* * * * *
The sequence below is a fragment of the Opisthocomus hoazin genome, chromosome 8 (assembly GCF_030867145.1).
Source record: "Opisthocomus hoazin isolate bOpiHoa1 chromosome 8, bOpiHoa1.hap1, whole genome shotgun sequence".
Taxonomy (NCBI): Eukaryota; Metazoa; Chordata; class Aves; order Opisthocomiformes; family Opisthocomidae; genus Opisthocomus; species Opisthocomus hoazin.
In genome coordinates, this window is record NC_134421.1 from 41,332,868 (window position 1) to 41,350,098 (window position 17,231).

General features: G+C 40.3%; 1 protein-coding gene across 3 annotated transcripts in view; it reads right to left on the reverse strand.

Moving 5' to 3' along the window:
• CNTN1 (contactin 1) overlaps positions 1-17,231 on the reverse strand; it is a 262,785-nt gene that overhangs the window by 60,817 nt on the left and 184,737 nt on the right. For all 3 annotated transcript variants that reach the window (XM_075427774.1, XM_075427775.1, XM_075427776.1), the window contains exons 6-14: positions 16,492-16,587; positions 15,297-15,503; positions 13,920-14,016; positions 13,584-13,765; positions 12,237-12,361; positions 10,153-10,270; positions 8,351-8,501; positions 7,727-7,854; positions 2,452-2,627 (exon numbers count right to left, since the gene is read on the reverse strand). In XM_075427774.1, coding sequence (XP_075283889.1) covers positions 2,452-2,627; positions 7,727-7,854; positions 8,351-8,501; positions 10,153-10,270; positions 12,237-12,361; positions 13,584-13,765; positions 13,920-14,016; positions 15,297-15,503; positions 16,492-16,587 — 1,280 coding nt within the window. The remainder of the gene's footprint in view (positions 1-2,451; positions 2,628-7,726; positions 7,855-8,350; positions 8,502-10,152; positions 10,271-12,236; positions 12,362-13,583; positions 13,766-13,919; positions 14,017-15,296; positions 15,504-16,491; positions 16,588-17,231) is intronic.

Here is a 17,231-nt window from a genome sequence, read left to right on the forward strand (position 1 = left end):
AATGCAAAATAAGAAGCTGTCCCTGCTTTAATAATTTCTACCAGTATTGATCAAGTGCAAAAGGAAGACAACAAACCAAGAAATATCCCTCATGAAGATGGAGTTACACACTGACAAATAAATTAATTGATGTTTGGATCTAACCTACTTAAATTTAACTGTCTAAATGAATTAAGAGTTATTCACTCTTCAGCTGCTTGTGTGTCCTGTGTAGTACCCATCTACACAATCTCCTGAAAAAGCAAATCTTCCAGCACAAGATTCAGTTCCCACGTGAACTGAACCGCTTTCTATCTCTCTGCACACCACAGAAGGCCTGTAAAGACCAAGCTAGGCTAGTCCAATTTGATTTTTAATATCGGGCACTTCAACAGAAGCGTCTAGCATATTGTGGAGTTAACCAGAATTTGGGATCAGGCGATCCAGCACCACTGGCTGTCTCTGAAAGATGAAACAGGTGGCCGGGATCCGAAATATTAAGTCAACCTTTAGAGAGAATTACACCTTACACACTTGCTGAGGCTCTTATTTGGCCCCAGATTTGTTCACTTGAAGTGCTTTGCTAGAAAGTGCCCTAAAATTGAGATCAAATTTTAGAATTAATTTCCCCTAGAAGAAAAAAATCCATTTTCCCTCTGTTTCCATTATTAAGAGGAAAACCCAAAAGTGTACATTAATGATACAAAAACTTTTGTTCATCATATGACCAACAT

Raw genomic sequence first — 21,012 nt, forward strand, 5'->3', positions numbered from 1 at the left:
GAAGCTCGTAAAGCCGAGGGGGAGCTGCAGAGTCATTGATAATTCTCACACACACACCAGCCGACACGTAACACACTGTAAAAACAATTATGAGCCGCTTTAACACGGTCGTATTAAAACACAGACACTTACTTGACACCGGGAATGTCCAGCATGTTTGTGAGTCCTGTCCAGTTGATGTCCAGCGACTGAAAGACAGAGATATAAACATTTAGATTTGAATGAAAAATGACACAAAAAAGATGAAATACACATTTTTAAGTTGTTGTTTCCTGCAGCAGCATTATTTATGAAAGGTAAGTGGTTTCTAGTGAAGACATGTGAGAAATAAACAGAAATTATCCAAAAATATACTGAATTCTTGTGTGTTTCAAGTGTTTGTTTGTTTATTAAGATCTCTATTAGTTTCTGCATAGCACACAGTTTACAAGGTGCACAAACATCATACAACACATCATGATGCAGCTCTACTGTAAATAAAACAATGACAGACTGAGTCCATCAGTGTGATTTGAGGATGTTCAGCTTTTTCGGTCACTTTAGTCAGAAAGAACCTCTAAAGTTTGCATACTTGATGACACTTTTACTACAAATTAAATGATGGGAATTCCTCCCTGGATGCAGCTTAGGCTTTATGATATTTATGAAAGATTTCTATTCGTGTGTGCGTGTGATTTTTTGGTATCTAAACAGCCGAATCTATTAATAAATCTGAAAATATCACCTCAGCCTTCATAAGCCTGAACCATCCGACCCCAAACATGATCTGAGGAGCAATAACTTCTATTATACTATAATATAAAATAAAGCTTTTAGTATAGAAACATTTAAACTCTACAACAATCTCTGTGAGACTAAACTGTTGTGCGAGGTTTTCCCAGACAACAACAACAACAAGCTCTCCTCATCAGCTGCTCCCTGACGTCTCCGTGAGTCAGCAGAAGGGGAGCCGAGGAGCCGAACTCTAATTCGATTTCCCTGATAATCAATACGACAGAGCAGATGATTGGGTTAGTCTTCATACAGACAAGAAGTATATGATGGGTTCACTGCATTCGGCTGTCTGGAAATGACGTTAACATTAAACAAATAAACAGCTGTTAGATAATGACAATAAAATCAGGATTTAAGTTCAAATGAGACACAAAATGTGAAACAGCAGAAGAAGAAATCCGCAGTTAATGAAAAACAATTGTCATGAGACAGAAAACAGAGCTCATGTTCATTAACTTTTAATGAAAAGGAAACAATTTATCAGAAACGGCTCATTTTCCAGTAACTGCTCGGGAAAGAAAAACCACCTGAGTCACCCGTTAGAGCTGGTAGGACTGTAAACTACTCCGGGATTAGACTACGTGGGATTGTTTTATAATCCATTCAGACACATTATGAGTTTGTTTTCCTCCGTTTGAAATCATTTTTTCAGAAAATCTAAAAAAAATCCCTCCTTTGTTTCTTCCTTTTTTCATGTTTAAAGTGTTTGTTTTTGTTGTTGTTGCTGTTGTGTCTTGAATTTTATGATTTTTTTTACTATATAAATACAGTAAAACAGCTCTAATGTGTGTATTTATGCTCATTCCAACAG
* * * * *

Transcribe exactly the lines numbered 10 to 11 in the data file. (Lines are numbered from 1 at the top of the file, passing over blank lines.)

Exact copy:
Raw genomic sequence first — 21,012 nt, forward strand, 5'->3', positions numbered from 1 at the left:
GAAGCTCGTAAAGCCGAGGGGGAGCTGCAGAGTCATTGATAATTCTCACACACACACCAGCCGACACGTAACACACTGTAAAAACAATTATGAGCCGCTTTAACACGGTCGTATTAAAACACAGACACTTACTTGACACCGGGAATGTCCAGCATGTTTGTGAGTCCTGTCCAGTTGATGTCCAGCGACTGAAAGACAGAGATATAAACATTTAGATTTGAATGAAAAATGACACAAAAAAGATGAAATACACATTTTTAAGTTGTTGTTTCCTGCAGCAGCATTATTTATGAAAGGTAAGTGGTTTCTAGTGAAGACATGTGAGAAATAAACAGAAATTATCCAAAAATATACTGAATTCTTGTGTGTTTCAAGTGTTTGTTTGTTTATTAAGATCTCTATTAGTTTCTGCATAGCACACAGTTTACAAGGTGCACAAACATCATACAACACATCATGATGCAGCTCTACTGTAAATAAAACAATGACAGACTGAGTCCATCAGTGTGATTTGAGGATGTTCAGCTTTTTCGGTCACTTTAGTCAGAAAGAACCTCTAAAGTTTGCATACTTGATGACACTTTTACTACAAATTAAATGATGGGAATTCCTCCCTGGATGCAGCTTAGGCTTTATGATATTTATGAAAGATTTCTATTCGTGTGTGCGTGTGATTTTTTGGTATCTAAACAGCCGAATCTATTAATAAATCTGAAAATATCACCTCAGCCTTCATAAGCCTGAACCATCCGACCCCAAACATGATCTGAGGAGCAATAACTTCTATTATACTATAATATAAAATAAAGCTTTTAGTATAGAAACATTTAAACTCTACAACAATCTCTGTGAGACTAAACTGTTGTGCGAGGTTTTCCCAGACAACAACAACAACAAGCTCTCCTCATCAGCTGCTCCCTGACGTCTCCGTGAGTCAGCAGAAGGGGAGCCGAGGAGCCGAACTCTAATTCGATTTCCCTGATAATCAATACGACAGAGCAGATGATTGGGTTAGTCTTCATACAGACAAGAAGTATATGATGGGTTCACTGCATTCGGCTGTCTGGAAATGACGTTAACATTAAACAAATAAACAGCTGTTAGATAATGACAATAAAATCAGGATTTAAGTTCAAATGAGACACAAAATGTGAAACAGCAGAAGAAGAAATCCGCAGTTAATGAAAAACAATTGTCATGAGACAGAAAACAGAGCTCATGTTCATTAACTTTTAATGAAAAGGAAACAATTTATCAGAAACGGCTCATTTTCCAGTAACTGCTCGGGAAAGAAAAACCACCTGAGTCACCCGTTAGAGCTGGTAGGACTGTAAACTACTCCGGGATTAGACTACGTGGGATTGTTTTATAATCCATTCAGACACATTATGAGTTTGTTTTCCTCCGTTTGAAATCATTTTTTCAGAAAATCTAAAAAAAATCCCTCCTTTGTTTCTTCCTTTTTTCATGTTTAAAGTGTTTGTTTTTGTTGTTGTTGCTGTTGTGTCTTGAATTTTATGATTTTTTTTACTATATAAATACAGTAAAACAGCTCTAATGTGTGTATTTATGCTCATTCCAACAG